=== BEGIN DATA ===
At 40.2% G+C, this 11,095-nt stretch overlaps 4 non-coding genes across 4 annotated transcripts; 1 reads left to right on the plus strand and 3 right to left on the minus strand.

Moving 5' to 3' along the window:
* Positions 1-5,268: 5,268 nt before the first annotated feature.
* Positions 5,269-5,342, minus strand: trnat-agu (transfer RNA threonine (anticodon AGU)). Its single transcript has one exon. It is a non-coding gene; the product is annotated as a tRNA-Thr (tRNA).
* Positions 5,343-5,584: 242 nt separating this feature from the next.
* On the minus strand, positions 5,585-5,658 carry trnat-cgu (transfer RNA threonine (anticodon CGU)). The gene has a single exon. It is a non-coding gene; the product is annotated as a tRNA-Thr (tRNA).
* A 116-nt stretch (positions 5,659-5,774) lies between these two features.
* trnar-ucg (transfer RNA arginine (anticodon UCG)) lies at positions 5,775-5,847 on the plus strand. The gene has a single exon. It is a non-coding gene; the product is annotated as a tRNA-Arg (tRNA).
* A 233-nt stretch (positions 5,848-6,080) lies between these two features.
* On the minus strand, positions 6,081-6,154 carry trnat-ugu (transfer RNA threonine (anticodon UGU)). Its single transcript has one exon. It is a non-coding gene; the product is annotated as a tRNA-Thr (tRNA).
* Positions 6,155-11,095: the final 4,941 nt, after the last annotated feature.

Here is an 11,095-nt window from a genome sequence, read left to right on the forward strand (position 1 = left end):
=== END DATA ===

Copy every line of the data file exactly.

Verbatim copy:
At 40.2% G+C, this 11,095-nt stretch overlaps 4 non-coding genes across 4 annotated transcripts; 1 reads left to right on the plus strand and 3 right to left on the minus strand.

Moving 5' to 3' along the window:
* Positions 1-5,268: 5,268 nt before the first annotated feature.
* Positions 5,269-5,342, minus strand: trnat-agu (transfer RNA threonine (anticodon AGU)). Its single transcript has one exon. It is a non-coding gene; the product is annotated as a tRNA-Thr (tRNA).
* Positions 5,343-5,584: 242 nt separating this feature from the next.
* On the minus strand, positions 5,585-5,658 carry trnat-cgu (transfer RNA threonine (anticodon CGU)). The gene has a single exon. It is a non-coding gene; the product is annotated as a tRNA-Thr (tRNA).
* A 116-nt stretch (positions 5,659-5,774) lies between these two features.
* trnar-ucg (transfer RNA arginine (anticodon UCG)) lies at positions 5,775-5,847 on the plus strand. The gene has a single exon. It is a non-coding gene; the product is annotated as a tRNA-Arg (tRNA).
* A 233-nt stretch (positions 5,848-6,080) lies between these two features.
* On the minus strand, positions 6,081-6,154 carry trnat-ugu (transfer RNA threonine (anticodon UGU)). Its single transcript has one exon. It is a non-coding gene; the product is annotated as a tRNA-Thr (tRNA).
* Positions 6,155-11,095: the final 4,941 nt, after the last annotated feature.

Here is an 11,095-nt window from a genome sequence, read left to right on the forward strand (position 1 = left end):